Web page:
Preet Bharara Agrees Moreland Commission’s Work Best Left to His Office

U.S. Attorney Preet Bharara said he was "confused" by the Moreland Commission but agreed his office was better at rooting out corruption.

U.S. Attorney Preet Bharara. (Getty Images)
U.S. Attorney Preet Bharara. (Emmanuel Dunand/AFP/Getty Images)

A day after Gov. Andrew Cuomo argued that it was for the best his corruption-busting Moreland Commission disbanded and turned its work over, U.S. Attorney Preet Bharara essentially agreed—saying the work was best left up to him.

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“I tend to think not just for parochial reasons and local pride reasons, that the best ability to do public corruption prosecutions in particular, and I think a lot of cases in general, is a U.S. attorney’s office—and particularly the Southern District of New York,” Mr. Bharara told the crowd at a New York Law School breakfast this morning. “We have a well-deserved reputation for independence. The nickname of our office—some people think it’s pejorative, I tend to think not—is the Sovereign District of New York.”

Mr. Bharara gave a speech and took questions at the breakfast a day after he rolled out a bombshell 5-count criminal complaint against powerful Democratic Assembly Speaker Sheldon Silver, accusing the lawmaker of disguising millions in bribes and kickbacks as legitimate income from law firms for whom he did no work.

The 35-page complaint repeatedly refers to documents unearthed by the Moreland Commission, which was created by Gov. Andrew Cuomo to root out similar corruption. But the governor shut the commission down abruptly, saying its work was done when lawmakers agreed to ethics reforms. Mr. Bharara didn’t quite agree—he stepped in to take over the commission’s files and follow its leads, and is said to be investigating why it was shuttered.

Yesterday, Mr. Cuomo told the Daily News that the charges against Mr. Silver “vindicates what happened” with the commission. The Legislature had delayed the investigation with legal challenges to subpoenas, he said—but the U.S. Attorney’s office was able to take the information and forge ahead.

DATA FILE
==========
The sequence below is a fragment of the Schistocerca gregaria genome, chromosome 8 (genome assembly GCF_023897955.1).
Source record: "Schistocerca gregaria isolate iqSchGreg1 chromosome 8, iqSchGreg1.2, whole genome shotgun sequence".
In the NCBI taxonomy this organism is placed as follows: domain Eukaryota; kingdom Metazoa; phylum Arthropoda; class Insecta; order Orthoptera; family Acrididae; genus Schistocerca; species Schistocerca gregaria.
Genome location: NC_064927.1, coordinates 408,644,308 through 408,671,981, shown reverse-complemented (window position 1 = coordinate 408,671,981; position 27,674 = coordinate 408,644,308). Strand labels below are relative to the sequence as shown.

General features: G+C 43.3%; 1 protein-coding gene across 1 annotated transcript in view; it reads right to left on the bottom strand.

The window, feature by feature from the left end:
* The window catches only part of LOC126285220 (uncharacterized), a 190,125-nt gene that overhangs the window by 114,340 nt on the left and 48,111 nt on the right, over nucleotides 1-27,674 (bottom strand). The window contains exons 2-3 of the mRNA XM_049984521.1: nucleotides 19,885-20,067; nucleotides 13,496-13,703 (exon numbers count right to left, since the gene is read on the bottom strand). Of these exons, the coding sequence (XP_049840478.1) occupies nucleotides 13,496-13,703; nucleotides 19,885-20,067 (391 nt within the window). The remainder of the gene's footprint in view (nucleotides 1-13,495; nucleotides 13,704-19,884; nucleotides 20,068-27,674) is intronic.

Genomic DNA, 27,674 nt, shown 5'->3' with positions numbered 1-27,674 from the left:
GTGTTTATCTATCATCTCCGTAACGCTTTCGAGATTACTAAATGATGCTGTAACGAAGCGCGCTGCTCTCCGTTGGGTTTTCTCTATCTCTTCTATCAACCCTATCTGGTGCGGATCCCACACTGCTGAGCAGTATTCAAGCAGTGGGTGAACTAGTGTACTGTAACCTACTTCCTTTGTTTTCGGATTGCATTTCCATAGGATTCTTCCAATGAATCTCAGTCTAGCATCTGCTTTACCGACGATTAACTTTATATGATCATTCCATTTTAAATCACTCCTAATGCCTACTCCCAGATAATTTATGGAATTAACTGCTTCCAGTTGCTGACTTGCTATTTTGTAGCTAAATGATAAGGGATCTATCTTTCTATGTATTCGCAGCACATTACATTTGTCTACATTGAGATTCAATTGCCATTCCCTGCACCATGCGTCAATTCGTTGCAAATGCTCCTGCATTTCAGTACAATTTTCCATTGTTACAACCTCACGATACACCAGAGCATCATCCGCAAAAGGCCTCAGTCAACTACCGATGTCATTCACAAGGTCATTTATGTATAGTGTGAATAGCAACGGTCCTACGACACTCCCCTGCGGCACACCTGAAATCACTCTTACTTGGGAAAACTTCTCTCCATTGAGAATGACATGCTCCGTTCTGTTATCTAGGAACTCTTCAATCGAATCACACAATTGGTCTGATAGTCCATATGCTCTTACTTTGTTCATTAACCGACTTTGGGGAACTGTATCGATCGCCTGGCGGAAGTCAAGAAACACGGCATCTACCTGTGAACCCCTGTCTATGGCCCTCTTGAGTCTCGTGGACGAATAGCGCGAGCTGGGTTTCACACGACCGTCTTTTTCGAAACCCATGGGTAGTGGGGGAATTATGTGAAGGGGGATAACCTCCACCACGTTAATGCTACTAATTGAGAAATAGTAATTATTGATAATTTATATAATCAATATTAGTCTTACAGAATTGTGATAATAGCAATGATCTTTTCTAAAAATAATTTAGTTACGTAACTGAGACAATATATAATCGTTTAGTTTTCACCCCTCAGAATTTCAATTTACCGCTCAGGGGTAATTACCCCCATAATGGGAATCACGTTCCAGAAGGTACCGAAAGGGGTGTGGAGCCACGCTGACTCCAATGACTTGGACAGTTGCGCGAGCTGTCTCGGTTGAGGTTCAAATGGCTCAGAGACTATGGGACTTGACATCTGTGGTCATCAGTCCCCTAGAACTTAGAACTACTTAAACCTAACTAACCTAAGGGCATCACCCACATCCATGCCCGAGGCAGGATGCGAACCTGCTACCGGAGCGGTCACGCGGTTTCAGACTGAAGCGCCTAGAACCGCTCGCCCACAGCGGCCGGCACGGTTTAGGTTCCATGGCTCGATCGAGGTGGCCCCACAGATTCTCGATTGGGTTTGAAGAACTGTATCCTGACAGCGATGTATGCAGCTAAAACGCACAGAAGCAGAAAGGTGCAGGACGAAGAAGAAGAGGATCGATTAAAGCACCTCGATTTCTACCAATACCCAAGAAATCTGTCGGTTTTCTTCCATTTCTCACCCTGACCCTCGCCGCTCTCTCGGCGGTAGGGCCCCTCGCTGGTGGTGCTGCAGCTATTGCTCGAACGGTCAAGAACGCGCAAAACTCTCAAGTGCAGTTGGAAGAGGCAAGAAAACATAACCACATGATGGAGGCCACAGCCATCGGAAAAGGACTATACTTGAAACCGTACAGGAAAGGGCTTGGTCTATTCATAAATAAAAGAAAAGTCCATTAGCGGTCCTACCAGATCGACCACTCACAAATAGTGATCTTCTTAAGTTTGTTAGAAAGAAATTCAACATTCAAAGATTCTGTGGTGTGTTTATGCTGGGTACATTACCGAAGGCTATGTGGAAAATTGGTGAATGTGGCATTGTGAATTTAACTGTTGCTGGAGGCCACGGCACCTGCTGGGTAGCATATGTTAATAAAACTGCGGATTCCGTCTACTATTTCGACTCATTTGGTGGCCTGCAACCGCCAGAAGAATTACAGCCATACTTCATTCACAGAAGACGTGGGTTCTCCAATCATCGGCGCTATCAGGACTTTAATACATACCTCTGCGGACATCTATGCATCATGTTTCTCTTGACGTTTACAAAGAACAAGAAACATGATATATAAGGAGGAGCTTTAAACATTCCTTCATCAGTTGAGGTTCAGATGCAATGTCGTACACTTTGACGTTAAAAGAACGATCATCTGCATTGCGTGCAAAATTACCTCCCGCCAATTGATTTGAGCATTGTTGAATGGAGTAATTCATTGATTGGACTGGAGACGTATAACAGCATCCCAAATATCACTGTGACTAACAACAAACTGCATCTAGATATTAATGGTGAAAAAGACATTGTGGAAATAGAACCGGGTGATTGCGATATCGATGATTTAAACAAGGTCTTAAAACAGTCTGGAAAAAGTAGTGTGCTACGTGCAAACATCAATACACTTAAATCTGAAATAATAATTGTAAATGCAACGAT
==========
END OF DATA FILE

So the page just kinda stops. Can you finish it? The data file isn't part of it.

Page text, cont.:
Though he essentially agreed his office was better equipped for the case, Mr. Bharara wasn’t without a criticism for the governor and his commission.

“I don’t know who you’re talking about,” Mr. Bharara joked when asked obliquely about people who said the commission helped him make the case. “I’m very confused about the Moreland Commission, as I think a lot of people are. And various people have, I think over time, I’ll put this delicately: have given maybe 18 or 19 different explanations depending on the time as to what its powers were, what its level of independence was or should be,” Mr. Bharara continued, a clear reference to Mr. Cuomo’s various explanations.

But the U.S. attorney said he was done analyzing what happened to the commission, and paraphrased a line from the film The Departed in describing his office: “We’re the guys who do our jobs.” (Though he referenced the entire line earlier, in this reference the rest of the film’s famous line was left unsaid: “You must be the other guy.”)

The Moreland Commission was chaired by a district attorney, and Mr. Bharara noted they are elected, unlike U.S. Attorneys, who are appointed by the president. Nonetheless, he noted he’s often been accused of going after people based on their political affiliation or race.

“It seems to me over time, if you over and over and over again if you take the tough and right position, no matter who the person is, people understand that you’re independent. We don’t have to be elected. We don’t have to curry favor with anybody,” he said. “I think there are very, very good prosecutors who are elected, but the structure of the situation for us tends to be I think favorable to bringing tough and hard prosecutions.”

Will Bredderman contributed reporting.

Preet Bharara Agrees Moreland Commission’s Work Best Left to His Office